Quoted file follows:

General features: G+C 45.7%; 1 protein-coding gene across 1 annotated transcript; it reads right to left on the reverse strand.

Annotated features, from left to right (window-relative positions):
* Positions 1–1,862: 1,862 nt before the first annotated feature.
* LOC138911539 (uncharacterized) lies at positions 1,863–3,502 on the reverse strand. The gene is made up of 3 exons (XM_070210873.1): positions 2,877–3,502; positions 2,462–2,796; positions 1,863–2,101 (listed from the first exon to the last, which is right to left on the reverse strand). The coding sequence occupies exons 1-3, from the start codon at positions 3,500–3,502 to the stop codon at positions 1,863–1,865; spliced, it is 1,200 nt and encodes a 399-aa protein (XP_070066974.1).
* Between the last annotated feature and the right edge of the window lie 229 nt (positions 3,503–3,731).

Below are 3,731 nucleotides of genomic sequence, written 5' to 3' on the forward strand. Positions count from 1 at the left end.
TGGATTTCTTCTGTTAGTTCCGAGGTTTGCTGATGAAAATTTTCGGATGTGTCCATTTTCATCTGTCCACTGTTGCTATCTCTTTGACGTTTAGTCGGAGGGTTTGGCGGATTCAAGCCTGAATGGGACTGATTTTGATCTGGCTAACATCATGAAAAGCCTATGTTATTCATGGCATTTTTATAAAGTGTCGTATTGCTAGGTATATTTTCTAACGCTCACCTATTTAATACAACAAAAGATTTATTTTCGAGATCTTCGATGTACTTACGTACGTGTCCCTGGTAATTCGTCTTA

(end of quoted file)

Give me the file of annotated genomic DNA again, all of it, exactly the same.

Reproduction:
General features: G+C 45.7%; 1 protein-coding gene across 1 annotated transcript; it reads right to left on the reverse strand.

Annotated features, from left to right (window-relative positions):
* Positions 1–1,862: 1,862 nt before the first annotated feature.
* LOC138911539 (uncharacterized) lies at positions 1,863–3,502 on the reverse strand. The gene is made up of 3 exons (XM_070210873.1): positions 2,877–3,502; positions 2,462–2,796; positions 1,863–2,101 (listed from the first exon to the last, which is right to left on the reverse strand). The coding sequence occupies exons 1-3, from the start codon at positions 3,500–3,502 to the stop codon at positions 1,863–1,865; spliced, it is 1,200 nt and encodes a 399-aa protein (XP_070066974.1).
* Between the last annotated feature and the right edge of the window lie 229 nt (positions 3,503–3,731).

Below are 3,731 nucleotides of genomic sequence, written 5' to 3' on the forward strand. Positions count from 1 at the left end.
TGGATTTCTTCTGTTAGTTCCGAGGTTTGCTGATGAAAATTTTCGGATGTGTCCATTTTCATCTGTCCACTGTTGCTATCTCTTTGACGTTTAGTCGGAGGGTTTGGCGGATTCAAGCCTGAATGGGACTGATTTTGATCTGGCTAACATCATGAAAAGCCTATGTTATTCATGGCATTTTTATAAAGTGTCGTATTGCTAGGTATATTTTCTAACGCTCACCTATTTAATACAACAAAAGATTTATTTTCGAGATCTTCGATGTACTTACGTACGTGTCCCTGGTAATTCGTCTTA